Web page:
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5 Relaxing Essential Oils to Help Wind Down

We all want to unwind after a long day at work. These relaxing essential oils are the perfect way to wind down!
Written by Lauren Connally

We all want to unwind after a long day at work, but sometimes finding the perfect way to relax can be tricky. If you’re looking for a relaxing essential oil blend that works well for you, then read on.

There are many different ways to relax. Some people prefer reading a book, while others enjoy listening to music. Others find yoga or meditation to be their favorite type of relaxation.

Essential oils are a great way to help you relax, even if it’s just diffusing them on their own or using them alongside your favorite evening activities. 

Here are five essential oils that you should try out to help you wind down after a stressful day.


Lavender has been used for centuries as a sedative and stress reliever. It has a unique relaxing effect on people who are tense or anxious.

It’s also used to help calm the mind and promote sleep. In massage therapy, lavender essential oil is often diluted with other oils (carrier oils like almond and jojoba) to help soothe sore muscles. And it is one of the most commonly used essential oils for diffusing. It has a sweet, floral fragrance that helps clean the air and provides a calming effect.

It can be diffused to enhance the ambiance of a room or added to a pillow or bath water to promote a restful night’s sleep.


You’re probably already familiar with chamomile, which is commonly found in your favorite bedtime teas. Sweet and floral, these teas are a wonderful way to relax before you drift off to sleep.

There aren’t many studies on the use of chamomile for anxiety and depression, but its long history of use in aiding restful sleep makes it one of my favorites for use in the evenings. (Never use essential oils internally though, without consulting an experienced professional. For normal consumption, stick to your favorite sleepy time tea!)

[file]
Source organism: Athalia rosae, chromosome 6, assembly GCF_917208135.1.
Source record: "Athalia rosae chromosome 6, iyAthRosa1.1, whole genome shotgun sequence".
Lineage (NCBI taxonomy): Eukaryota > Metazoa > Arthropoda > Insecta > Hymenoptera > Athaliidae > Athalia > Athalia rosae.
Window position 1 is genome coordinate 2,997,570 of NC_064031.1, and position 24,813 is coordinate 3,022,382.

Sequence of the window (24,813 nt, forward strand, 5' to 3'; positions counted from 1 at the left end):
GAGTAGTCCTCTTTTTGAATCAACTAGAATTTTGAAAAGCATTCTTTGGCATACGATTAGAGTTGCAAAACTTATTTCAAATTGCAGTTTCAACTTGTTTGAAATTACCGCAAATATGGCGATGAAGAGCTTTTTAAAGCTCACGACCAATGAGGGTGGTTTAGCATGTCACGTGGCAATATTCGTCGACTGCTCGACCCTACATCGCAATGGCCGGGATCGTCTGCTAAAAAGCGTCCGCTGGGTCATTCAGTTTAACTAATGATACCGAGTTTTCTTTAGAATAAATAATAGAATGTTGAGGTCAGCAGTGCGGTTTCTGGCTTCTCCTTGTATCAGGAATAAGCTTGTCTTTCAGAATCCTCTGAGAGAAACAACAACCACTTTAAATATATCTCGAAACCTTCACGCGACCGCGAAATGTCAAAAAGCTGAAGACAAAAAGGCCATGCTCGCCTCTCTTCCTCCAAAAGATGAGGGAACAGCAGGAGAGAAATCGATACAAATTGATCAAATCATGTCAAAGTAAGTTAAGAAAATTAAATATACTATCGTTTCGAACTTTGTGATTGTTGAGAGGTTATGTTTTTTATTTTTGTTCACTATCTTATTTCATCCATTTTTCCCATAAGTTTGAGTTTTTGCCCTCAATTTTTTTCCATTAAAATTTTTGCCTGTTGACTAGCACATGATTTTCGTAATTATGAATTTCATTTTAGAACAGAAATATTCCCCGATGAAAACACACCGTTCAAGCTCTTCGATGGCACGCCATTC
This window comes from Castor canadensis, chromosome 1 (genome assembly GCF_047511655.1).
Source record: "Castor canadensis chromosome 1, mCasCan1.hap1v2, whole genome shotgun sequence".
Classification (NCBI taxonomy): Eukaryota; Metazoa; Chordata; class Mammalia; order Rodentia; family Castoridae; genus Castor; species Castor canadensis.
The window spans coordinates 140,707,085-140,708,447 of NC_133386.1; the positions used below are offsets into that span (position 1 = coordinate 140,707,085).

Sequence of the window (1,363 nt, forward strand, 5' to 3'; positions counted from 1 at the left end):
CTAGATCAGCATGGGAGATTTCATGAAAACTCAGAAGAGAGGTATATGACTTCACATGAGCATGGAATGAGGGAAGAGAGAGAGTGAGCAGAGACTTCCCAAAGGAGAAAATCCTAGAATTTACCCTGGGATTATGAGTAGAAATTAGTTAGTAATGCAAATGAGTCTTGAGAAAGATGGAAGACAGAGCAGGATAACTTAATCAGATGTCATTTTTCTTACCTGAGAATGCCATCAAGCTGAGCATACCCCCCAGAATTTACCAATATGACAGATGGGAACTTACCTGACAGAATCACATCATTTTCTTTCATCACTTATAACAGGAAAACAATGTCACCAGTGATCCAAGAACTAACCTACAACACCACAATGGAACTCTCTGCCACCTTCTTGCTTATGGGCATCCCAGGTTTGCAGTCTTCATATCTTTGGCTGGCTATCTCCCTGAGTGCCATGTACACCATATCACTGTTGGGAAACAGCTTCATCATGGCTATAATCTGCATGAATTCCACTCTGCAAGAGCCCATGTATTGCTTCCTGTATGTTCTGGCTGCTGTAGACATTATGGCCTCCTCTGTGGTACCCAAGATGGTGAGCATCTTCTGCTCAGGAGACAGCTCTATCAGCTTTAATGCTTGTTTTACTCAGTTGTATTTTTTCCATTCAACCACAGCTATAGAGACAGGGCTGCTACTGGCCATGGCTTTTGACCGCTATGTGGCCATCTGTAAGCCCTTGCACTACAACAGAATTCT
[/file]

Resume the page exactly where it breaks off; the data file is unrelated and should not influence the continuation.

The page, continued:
Chamomile essential oil with lavender and bergamot oil makes a wonderful diffuser blend to put on while you relax with a book or maybe even a knitting project to help you wind down before bed.

Clary Sage

Clary sage is used by both men and women to promote beauty, strengthen the immune system, increase energy, and balance hormones. It is regarded as a “women’s” herb and has a long history of use in female beauty products.

More modern scientific research has suggested that clary sage has many benefits for women, including balance of hormones, regulating menstruation, promoting healthy skin, nails, and hair, among other things. (For more studies, check out this article.)

Clary sage has a wonderfully sweet, herbaceous, and lightly floral smell that goes well with most floral, herbaceous, and citrus oils. It’s a bit more expensive than other similar oils but well worth the cost!

One of my favorite diffuser blends uses frankincense, bergamot oil, peppermint, lavender, and clary sage essential oils—just two drops of each.